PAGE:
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Luggage Etiquette

Air travel is one of those occasions where few of us are rarely at our best.

Unless you’re a polished aviation pro like a pilot or a flight attendant, odds are you’re usually feeling rushed, nervous and perhaps irritated – and that’s even before getting to your boarding gate. If you have layovers, or worse, flight delays, you’re “slightly off your game” status may move into “downright confused and angry.”

One way we often publicly display this befuddlement is by breaking some of the unwritten rules of luggage, and possibly some of the written ones. Sometimes it’s deliberate, by hoping an exception will be allowed for our oversized bag. Sometimes it could be purely accidental, like banging our bag into someone else’s ankles.

Christoper Elliot, a USA Today columnist, recently called all travelers to task, including himself, to better manage their luggage before, during and after flights. This outlook adjustment could possibly lead to more room in overhead bins and under our seats, plus happier flight crews, which ultimately make us all happy.

There are several ways one’s luggage etiquette can improve.

Be open to checking

Yes, it hurts. But it’s worth it. According to Fare Compare, most U.S. and international carriers now charge a variety of fees, sometimes up to $50 for the first bag, sometimes for an extra bag, sometimes for oversized bags. This, in addition to the extra fees bundled with your typical ticket, can drive people to cram everything into a carry-on bag. Interestingly airlines have reported a significant decrease in revenue from checked bags, a 4 percent drop from 2012, so perhaps airlines may recognize this and change this model – maybe charge less or find other new revenue sources.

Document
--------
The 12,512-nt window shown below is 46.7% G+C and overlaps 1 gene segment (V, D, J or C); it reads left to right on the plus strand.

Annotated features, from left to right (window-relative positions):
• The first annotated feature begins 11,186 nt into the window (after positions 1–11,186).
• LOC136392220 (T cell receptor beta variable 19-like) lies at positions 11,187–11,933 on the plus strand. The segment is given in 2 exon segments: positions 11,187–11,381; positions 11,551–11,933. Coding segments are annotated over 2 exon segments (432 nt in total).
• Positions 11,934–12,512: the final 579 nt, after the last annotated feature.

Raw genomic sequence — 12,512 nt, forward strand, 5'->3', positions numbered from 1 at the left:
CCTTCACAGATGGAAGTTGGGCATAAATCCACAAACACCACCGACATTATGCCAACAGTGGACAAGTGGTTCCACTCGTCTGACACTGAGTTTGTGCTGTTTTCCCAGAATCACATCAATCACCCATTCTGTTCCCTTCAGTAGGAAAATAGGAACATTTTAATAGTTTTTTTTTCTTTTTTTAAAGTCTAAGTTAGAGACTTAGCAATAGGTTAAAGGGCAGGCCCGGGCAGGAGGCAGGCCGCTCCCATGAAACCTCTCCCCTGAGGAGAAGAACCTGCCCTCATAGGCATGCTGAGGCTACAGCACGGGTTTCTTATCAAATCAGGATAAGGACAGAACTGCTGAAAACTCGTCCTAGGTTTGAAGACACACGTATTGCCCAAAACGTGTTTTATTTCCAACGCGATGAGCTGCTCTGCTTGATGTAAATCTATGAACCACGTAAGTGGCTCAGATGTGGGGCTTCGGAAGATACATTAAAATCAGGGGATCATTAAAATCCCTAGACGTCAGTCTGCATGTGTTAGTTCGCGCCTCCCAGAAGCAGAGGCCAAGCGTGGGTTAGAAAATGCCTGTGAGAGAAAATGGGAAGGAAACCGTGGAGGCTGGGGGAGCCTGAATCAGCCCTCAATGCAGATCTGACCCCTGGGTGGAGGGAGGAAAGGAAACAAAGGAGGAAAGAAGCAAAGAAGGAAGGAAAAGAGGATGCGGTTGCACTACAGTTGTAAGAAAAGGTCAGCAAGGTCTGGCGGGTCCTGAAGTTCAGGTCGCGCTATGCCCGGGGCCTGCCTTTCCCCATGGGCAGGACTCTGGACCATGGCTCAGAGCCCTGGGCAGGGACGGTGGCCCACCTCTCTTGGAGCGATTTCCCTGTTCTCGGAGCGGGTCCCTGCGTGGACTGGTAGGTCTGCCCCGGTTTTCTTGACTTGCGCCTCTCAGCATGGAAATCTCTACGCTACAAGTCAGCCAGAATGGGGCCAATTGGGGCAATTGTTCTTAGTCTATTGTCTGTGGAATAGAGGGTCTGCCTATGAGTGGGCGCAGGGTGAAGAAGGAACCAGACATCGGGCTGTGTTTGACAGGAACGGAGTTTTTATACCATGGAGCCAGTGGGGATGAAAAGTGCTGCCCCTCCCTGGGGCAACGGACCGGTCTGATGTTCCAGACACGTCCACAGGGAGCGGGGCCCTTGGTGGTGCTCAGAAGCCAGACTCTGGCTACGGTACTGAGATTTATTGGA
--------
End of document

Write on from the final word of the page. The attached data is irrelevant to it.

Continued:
Travelers can also sometimes avoid the fee by asking at the boarding gate if their bag can be checked there rather than at check-in. Sometimes if all the overhead storage space is full, a flight crew may ask for “volunteers” to gate-check bags at no cost. In this case, since you’re also on board, it’s likely to get there when you get there.
Be considerate to other passengers.

Elliot said a common breach of etiquette he has observed is people in the front rows of planes filling the overhead bins right around them, resulting in all the passengers having to move their items a little further down the line and eventually the airline putting out a call for gate-check volunteers. Among his suggestions include packing less so it can fit underneath your seat or even shipping some items home so you don’t even have to worry about any luggage.

The same consideration can be observed in the terminal or luggage return areas, when there are many people jostling for the same space. Pay attention to where your suitcase is in connection with fellow travelers when you’re hauling it off of the carousel or stacking it next to the others.

If you have children who want to carry their own suitcases, or they need to for the sake of everyone’s backs and hands, let them start pulling outside of the terminal to avoid accidently running into the crowds.

AllEars, a travel site for Disney properties, suggest that children might be better off with two-wheeled pilot-style suitcases that can be pulled with one hand, rather than a bulkier larger square suitcase with four wheels.


Though it’s easy to shake our head when we see travelers who seem to be breaking the rules either on purpose or because they’re oblivious, be aware it may be us someday.

Until airlines change their bag charge policies or customers change their habits and begin checking in more, expect to see more people carrying their own baggage. That means being courteous and conscientious, maybe even packing lighter and smaller.

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